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Thread: Story time. Why do we love these cars?

  1. #1
    Join Date
    Sep 2019

    Story time. Why do we love these cars?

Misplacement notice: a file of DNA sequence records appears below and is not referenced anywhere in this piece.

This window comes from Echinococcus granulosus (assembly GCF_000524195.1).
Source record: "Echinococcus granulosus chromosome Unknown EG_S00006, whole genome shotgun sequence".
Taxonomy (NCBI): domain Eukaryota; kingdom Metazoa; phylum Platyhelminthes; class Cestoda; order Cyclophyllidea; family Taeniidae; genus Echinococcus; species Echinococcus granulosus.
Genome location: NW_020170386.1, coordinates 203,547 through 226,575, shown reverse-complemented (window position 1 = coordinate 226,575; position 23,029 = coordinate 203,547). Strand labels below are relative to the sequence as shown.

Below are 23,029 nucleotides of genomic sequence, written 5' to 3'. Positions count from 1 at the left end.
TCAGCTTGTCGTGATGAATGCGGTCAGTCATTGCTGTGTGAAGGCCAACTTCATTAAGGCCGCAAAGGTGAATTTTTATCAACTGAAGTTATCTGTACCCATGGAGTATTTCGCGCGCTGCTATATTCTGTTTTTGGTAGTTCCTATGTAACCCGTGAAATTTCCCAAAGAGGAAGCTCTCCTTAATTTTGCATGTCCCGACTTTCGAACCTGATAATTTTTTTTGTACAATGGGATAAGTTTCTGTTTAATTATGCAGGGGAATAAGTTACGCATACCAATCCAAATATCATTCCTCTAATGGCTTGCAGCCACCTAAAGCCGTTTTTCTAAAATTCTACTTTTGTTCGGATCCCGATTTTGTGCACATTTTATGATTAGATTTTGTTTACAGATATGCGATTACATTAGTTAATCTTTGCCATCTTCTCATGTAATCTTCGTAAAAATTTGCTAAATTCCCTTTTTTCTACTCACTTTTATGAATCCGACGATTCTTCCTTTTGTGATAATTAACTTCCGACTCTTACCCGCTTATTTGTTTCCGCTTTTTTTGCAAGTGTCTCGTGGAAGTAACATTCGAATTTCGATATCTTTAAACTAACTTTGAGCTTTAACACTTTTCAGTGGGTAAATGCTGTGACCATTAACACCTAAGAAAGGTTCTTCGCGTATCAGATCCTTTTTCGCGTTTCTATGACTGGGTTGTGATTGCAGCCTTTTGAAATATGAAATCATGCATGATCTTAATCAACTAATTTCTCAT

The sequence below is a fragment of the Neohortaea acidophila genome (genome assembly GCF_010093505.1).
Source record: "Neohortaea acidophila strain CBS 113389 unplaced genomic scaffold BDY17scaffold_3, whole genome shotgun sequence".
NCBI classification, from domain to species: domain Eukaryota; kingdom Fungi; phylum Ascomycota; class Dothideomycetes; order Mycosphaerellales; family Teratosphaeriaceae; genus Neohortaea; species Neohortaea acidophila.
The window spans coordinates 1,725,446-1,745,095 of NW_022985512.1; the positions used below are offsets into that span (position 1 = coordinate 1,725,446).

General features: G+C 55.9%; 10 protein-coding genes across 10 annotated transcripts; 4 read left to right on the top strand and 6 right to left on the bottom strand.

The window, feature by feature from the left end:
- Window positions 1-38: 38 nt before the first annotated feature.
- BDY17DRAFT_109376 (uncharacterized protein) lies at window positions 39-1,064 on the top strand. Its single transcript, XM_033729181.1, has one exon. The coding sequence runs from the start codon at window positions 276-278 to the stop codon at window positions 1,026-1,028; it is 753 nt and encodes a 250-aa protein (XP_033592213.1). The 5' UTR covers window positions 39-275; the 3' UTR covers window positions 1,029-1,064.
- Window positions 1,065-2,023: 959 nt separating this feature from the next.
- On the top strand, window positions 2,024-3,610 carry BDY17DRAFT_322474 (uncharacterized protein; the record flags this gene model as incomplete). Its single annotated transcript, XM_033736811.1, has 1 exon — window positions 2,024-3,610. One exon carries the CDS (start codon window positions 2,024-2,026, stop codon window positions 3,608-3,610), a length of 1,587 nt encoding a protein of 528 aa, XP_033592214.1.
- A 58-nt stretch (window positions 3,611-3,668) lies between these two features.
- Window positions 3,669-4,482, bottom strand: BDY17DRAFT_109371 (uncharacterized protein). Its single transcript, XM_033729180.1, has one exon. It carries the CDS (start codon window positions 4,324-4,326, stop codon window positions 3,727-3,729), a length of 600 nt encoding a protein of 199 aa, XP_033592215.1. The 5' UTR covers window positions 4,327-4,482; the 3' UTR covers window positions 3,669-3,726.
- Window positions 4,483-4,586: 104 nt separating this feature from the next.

I'm new to these parts, but I'm not new to the badge. The first car I bought with my own money was a 1996 V6 LX. It was at a hometown used car dealer. You know the type. I was 19, a Marine reservist fresh out of MOS school, and I had two grand to burn for a car that would get me to my duty station once a month. Not particularly glamorous, I know, but such is the life I live. I was back home, and this was the coolest car they had. My mother was kind enough to call our family friend at his repair shop to get an in-depth once-over and it seemed fine, so I sprang for it and drove off. If memory serves it was somewhere approaching 190k. Not two weeks later the infamous head gasket issue reared its head. Miraculously, the dealer said they would pay for parts, and I paid my parents back for labor over the next couple months. Sometime in the next year, coming home from drill, I got my first speeding ticket - 95 in a 70. Then a tie rod blew, blessedly a block away from my parents' house. As if the never ending train of issues wasn't enough, while I was sitting in traffic waiting to go to a friend's house, I got low-speed T-boned. I was stuck in the line right in front of a McD's drivethru when someone decided they just couldn't wait to get some nuggets and turned left into me. Crunched up my door, threw the window off the track, messed up the trim... Sigh. So, of course, one night, hanging out with my buds, they suggest removing the door. So we do. And then we remove the passenger door for good measure. Bolted a truck mirror to the side for legal purposes and drove it for one glorious summer. I ended up leaving it at the summer camp that I worked at the year before I deployed overseas and that was the last I saw of it. I had so much fun driving it, despite how underpowered the plain jane V6 was, and the slushbox, and what seemed like endless mechanical problems. Maybe it was just youth, but maybe it was something about these cars. Last summer, I had a dream about the old bird, and got to craigslisting, and found what I always wanted, but never knew I did.